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Looking for Leadership On Noise, Pollution, Trash

59th Street Bridge Cacophony

Citizens for NYC has released a study concluding that Street Noise, Trash/Litter and Air Pollution are Manhattan’s most frequently cited Quality of Life Complaints from Residents. The Daily News and NY Post have articles on it and Streetsblog has some comparisons to what European cities like London have done to combat noise by measuring and tracking it.

It is almost impossible for us to think of solutions to Noise and Air Pollution without reducing the number of cars that enter Manhattan everyday. And it is impossible for us to think about solutions to street litter and smelly trash without reducing the enormous amounts of unnecessary waste generated by residents and businesses everyday.

We believe that it is time for the city to take these issues seriously by identifying the sources of these problems, tracking them over time and setting hard quantitative goals for each relevant city agency the same way that the police identify crime hot spots, set goals and track their progress in reducing crime.

For instance, the Department of Transportation could be tasked with reducing the number of personal automobiles that enter Manhattan because they are a major source of pollution and noise. This would accelerate DOT efforts to promote carpooling, walking, Bus Rapid Transit and biking options instead of their current efforts to simply improve the speed and flow of cars through the city. The NYPD would get more aggressive on unnecessary car horn honkers as a way to not only reduce noise, but also prevent people with road rage from escalating their anti-social behaviors. The Department of Sanitation could be tasked with reducing the amount of trash generated each day and the amount of time that trash sits on the curb. It could aggressively target businesses that frequently have large piles of trash that sit on the curb for days before pick-up.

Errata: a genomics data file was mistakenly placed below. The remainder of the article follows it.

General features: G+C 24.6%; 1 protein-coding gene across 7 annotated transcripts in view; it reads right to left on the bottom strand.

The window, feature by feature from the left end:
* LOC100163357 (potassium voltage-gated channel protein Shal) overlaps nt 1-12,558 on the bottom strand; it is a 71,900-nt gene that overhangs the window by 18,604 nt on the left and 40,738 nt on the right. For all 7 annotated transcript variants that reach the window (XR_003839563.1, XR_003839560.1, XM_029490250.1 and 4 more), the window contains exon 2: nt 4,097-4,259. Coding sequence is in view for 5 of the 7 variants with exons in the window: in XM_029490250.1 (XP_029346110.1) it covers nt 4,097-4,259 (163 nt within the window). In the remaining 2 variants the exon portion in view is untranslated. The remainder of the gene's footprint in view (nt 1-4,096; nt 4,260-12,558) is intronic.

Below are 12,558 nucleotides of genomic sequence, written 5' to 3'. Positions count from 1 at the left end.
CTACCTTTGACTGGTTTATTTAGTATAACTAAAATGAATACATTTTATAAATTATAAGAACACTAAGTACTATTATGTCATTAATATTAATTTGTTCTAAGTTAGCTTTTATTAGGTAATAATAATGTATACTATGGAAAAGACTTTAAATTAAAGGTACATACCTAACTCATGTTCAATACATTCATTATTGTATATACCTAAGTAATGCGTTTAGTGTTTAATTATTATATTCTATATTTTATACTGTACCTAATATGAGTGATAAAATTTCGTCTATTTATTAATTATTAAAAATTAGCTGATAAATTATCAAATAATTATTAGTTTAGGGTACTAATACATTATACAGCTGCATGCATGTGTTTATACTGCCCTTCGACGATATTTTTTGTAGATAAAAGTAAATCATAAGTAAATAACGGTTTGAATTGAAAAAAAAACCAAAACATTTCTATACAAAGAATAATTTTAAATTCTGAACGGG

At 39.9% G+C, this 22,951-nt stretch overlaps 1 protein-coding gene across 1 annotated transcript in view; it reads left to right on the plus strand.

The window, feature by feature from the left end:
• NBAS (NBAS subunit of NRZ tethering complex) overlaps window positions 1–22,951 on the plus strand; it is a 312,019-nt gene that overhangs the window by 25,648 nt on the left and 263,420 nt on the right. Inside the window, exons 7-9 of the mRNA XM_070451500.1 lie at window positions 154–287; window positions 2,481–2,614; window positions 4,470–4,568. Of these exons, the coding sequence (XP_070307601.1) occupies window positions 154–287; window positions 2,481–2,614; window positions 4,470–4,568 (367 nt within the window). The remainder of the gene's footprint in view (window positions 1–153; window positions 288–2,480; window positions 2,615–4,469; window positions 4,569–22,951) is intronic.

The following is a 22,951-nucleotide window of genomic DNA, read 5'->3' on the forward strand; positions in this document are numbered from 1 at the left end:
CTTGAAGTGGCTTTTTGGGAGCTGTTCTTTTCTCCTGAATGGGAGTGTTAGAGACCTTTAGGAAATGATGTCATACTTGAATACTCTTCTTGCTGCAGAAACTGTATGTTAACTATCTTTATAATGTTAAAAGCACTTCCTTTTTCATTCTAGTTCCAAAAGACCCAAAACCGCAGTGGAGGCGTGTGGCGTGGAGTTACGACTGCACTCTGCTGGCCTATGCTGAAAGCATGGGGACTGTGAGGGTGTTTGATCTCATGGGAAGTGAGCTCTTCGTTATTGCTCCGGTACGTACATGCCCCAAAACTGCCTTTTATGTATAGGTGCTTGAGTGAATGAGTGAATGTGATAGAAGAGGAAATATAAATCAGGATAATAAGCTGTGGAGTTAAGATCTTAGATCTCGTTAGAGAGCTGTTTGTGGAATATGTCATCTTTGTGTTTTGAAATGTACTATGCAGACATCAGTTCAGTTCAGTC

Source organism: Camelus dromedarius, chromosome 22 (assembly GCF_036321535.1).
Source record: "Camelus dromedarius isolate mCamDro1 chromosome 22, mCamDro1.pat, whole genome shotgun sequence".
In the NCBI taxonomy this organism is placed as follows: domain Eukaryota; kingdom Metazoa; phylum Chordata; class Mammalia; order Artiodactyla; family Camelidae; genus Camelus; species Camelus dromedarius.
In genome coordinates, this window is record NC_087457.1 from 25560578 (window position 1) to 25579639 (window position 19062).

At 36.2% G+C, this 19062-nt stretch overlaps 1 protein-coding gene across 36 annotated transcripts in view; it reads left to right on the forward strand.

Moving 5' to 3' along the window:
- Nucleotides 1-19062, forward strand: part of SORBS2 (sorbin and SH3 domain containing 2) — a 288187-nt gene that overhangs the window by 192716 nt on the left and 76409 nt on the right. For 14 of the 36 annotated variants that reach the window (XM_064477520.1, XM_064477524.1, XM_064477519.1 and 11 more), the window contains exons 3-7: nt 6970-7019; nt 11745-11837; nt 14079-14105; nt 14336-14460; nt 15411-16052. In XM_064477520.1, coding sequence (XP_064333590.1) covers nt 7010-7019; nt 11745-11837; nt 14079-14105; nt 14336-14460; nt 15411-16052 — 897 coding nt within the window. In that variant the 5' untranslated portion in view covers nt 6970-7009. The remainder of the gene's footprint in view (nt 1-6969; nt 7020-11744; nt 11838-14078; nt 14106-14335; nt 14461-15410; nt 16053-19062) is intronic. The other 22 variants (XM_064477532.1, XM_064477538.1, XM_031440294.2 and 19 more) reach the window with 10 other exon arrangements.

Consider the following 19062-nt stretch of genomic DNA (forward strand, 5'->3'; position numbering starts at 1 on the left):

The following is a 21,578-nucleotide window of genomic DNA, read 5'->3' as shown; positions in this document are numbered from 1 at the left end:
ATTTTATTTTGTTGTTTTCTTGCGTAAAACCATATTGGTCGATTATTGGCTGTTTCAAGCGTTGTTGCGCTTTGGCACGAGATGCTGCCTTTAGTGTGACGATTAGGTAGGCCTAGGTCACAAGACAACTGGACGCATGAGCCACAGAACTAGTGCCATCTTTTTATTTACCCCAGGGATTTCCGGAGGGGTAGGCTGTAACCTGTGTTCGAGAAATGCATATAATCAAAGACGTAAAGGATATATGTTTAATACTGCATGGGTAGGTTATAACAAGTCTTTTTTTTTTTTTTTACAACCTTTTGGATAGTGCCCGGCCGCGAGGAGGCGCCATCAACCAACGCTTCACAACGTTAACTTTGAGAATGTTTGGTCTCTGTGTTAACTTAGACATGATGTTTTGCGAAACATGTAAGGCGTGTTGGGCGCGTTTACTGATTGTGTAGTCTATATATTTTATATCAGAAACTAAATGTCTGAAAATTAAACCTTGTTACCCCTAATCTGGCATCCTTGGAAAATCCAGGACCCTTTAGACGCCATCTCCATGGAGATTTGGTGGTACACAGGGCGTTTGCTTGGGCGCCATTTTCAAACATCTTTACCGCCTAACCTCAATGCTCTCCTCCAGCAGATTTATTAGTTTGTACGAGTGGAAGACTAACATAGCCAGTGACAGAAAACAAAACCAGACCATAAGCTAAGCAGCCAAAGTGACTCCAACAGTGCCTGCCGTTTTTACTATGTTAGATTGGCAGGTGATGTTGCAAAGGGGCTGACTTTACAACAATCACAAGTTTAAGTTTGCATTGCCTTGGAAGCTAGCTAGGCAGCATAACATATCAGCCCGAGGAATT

As New York City has tackled problems of infectious disease, hunger, crime and most recently indoor smoking, we believe that New York City will solve these problems if it chooses to take them head on. Along the way, we believe that by addressing these issues there are potential gains in many other public health areas like reducing asthma rates, obesity/diabetes, car accidents, etc. We hope that local elected offiicials, Mayor Bloomberg and city agency commissioners will rise to the challenge and take on these issues to continue making New York City a better place to live.

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